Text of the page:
I want to thank you for your excellent web site. We just lost our beloved Chowder last night to CRF. Your site was a great comfort in giving us the information we needed to understand his condition. I thought everyone might be encouraged by the amazing quality of his life despite the CRF and a creatinine count of over 30, the highest two separate doctors and labs had ever seen.

He was only 3.5yrs. We didn't know until a week ago, but he was born with only one developed kidney. He was just like any other kitten, and even as a young adult showed few signs anything was wrong. He loved his water. He vomited a little more frequently than we would have liked. But there always seemed to be an obvious reason for it. He loved to eat little bits of leaves and plastic that he could find, before we could. These would always be in his vomit. He was never sick for more than a day and a half. He chased around the house and his demanding little personality always kept us hopping giving him all the attention he wanted.

When he finally became sick and would not eat or drink for a day we took him to the 24 hr animal hospital. He was given a SUB-Q until his regular vet opened a day later. When put on an IV for 2 days the CRF was so advanced from long term loss of protein that the fluids leaked into his abdomen. The vet told us he was end stage, nothing more could be done and that he could not believe that the cat was able to live at all, let alone a normal life with a creatinine of over 30 and a BUN of 72.

We brought him home and he had 2 more good days of his favorite things. He was finally allowed to go outside without sitting in our laps. He was so proud of himself finding the perfect spot in our flower garden to lay and watch the squirrels, and sniff the plants. Finally on the 3rd day he became too weak to walk to his spots and started to shake from a high potassium level and we had to let each other go.

Both doctors were amazed at the manner in which Chowder had adapted to and even thrived despite the continuing increase of toxins in his system. A tribute to endurance and adaptability of the feline members of our families.

Thank you again for your wonderful site and best wishes to you and all the cats and their persons who need your help.

Tim and Leah


We don't know how old our CRF cat Cinnamon is, since I got her from the animal shelter, but we're guessing she was two at the time, which would make her ten years old now.

Cinnamon tested positive for feline leukemia when I adopted her. She had been scheduled to be put down at the animal shelter that very day, but she was so friendly (and still is) that I couldn't resist her. I took her home and she spent about three months under our bed, coming out only for food, water and litter box trips. Nine months later she tested negative. I'm told that about 30% of the cats who contract FeLV manage to throw it off.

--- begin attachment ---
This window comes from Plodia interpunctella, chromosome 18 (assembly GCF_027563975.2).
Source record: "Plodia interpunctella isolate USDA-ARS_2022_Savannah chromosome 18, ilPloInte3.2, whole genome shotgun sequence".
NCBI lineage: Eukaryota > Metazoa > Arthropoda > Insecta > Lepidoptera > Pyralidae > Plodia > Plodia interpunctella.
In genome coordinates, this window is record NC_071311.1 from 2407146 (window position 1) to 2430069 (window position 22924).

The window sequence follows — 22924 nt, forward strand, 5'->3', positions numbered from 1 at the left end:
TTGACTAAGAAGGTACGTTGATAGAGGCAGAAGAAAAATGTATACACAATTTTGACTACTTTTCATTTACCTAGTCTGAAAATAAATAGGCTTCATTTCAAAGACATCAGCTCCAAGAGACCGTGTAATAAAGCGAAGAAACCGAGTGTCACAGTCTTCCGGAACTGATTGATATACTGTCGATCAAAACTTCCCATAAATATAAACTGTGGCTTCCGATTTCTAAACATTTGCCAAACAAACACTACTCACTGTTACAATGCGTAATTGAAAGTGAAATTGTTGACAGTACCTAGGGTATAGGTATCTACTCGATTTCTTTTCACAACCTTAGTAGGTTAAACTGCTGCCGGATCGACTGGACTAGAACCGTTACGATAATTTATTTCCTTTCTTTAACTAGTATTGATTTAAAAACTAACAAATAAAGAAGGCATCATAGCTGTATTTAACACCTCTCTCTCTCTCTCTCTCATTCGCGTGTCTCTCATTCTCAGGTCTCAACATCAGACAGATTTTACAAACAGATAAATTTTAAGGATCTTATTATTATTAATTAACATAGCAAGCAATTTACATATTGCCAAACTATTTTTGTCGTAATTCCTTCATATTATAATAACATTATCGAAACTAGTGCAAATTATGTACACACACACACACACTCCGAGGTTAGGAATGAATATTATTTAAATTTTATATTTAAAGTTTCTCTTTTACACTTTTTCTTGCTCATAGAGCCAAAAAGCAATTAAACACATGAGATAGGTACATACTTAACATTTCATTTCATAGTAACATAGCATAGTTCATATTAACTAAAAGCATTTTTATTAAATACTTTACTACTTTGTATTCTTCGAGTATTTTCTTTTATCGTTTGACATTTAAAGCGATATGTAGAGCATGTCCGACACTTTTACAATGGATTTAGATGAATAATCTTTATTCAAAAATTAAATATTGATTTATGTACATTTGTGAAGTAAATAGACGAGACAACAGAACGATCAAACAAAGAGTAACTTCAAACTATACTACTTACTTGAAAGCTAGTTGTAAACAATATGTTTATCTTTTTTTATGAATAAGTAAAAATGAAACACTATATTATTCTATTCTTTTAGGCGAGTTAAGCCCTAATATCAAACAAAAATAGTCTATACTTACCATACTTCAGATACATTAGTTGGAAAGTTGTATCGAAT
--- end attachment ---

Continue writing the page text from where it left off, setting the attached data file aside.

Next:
Then she suffered a spinal injury several years later and was in such pain that we thought we would have to put her to sleep. We took her to UC Davis, where they did a myelogram and discovered that some relatively simple surgery could help.

In April of 1996 she was diagnosed with CRF. From then on, the story is familiar to readers of your CRF page. She's doing well at the moment, recovering from a urinary infection and eating like a horse. We take her outside occasionally to get some fresh air and exercise. Last week she climbed a tree and explored the roof, just like she used to do before she got sick. She gets subqs every other day, Petinic daily and currently Clavamox in pill form. She was on Epogen for seven months but developed antibodies to it about five weeks ago. The only real problem we have at the moment is inappropriate urinating. She uses the litter box if it's handy, but will also urinate on bathroom rugs or on the towels I put in front of the litter boxes. She drinks a lot of water. Her weight is stable at 7.4 lbs but I would like to get her back up to 8 lbs before she has another bad spell.

We have made a number of sacrifices to keep Cinnamon alive. They were worth it, but we're aware of them all the same. We can't plan on being away for more than 36 hours without having to have her hospitalized, and my plan of taking a couple months off from work to travel will have to be put on hold indefinitely. My fiance is starting to grumble about her despoiling his bathmat; I do laundry constantly when at home because she pees everywhere. We found that F.O.N. works well for neutralizing urine smell.

Charleen


Last August, after spending 3 weeks at the Vet, Samantha was diagnosed with CRF. She had been very dehydrated and took a long time to respond. We began SubQ fluids at home. In October, Nutmeg was also diagnosed with CRF. Unfortunately, Meg would not tolerate the fluids and we lost her within 5 days. At the time I visited your website not only to help me understand their disease but it was also a way for me to deal with my grief and guilt.

Samantha has done very well on SubQ fluids. She has continued to gain weight and her BUNs have remained statistically stable. She tolerates the bloodwork very well.

I have come back today because of Samantha. She has reached the point where she has built up so much scar tissue around her shoulder blades that she can't accept the fluids. I am seeking help. Because of your page I learned that I can give her the fluids somewhere other than between her shoulder blades. I was so worried that there wasn't anything else that I could do for her. If you know of any other ideas, I would certainly appreciate hearing about them.

Thanks again for your webpage. It has been a great help!

Ann and Samantha (and John, Cassie, Pandy, Caspar, Alex, Chessie, Boomer, Qantas, and Momcat)